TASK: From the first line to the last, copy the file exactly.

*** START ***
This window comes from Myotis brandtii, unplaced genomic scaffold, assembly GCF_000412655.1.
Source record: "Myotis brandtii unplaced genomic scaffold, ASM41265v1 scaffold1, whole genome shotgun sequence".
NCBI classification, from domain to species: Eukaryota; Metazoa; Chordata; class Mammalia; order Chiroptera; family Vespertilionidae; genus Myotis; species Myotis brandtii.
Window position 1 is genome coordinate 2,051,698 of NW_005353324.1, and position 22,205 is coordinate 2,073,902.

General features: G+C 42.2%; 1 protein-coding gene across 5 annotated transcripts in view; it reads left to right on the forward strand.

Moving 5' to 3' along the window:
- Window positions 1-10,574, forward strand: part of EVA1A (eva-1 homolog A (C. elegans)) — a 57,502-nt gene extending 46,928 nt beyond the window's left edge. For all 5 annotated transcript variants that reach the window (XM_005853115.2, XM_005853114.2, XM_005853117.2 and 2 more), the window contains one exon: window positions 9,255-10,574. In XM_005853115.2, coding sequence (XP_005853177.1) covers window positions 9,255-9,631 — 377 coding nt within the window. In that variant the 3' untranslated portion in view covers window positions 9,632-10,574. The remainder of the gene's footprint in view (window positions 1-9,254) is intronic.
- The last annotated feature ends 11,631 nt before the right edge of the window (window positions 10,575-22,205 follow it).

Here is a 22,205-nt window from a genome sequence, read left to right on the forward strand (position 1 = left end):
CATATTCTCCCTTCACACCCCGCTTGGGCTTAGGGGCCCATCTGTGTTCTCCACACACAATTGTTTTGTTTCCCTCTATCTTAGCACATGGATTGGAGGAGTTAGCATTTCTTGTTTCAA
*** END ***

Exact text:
This window comes from Myotis brandtii, unplaced genomic scaffold, assembly GCF_000412655.1.
Source record: "Myotis brandtii unplaced genomic scaffold, ASM41265v1 scaffold1, whole genome shotgun sequence".
NCBI classification, from domain to species: Eukaryota; Metazoa; Chordata; class Mammalia; order Chiroptera; family Vespertilionidae; genus Myotis; species Myotis brandtii.
Window position 1 is genome coordinate 2,051,698 of NW_005353324.1, and position 22,205 is coordinate 2,073,902.

General features: G+C 42.2%; 1 protein-coding gene across 5 annotated transcripts in view; it reads left to right on the forward strand.

Moving 5' to 3' along the window:
- Window positions 1-10,574, forward strand: part of EVA1A (eva-1 homolog A (C. elegans)) — a 57,502-nt gene extending 46,928 nt beyond the window's left edge. For all 5 annotated transcript variants that reach the window (XM_005853115.2, XM_005853114.2, XM_005853117.2 and 2 more), the window contains one exon: window positions 9,255-10,574. In XM_005853115.2, coding sequence (XP_005853177.1) covers window positions 9,255-9,631 — 377 coding nt within the window. In that variant the 3' untranslated portion in view covers window positions 9,632-10,574. The remainder of the gene's footprint in view (window positions 1-9,254) is intronic.
- The last annotated feature ends 11,631 nt before the right edge of the window (window positions 10,575-22,205 follow it).

Here is a 22,205-nt window from a genome sequence, read left to right on the forward strand (position 1 = left end):
CATATTCTCCCTTCACACCCCGCTTGGGCTTAGGGGCCCATCTGTGTTCTCCACACACAATTGTTTTGTTTCCCTCTATCTTAGCACATGGATTGGAGGAGTTAGCATTTCTTGTTTCAA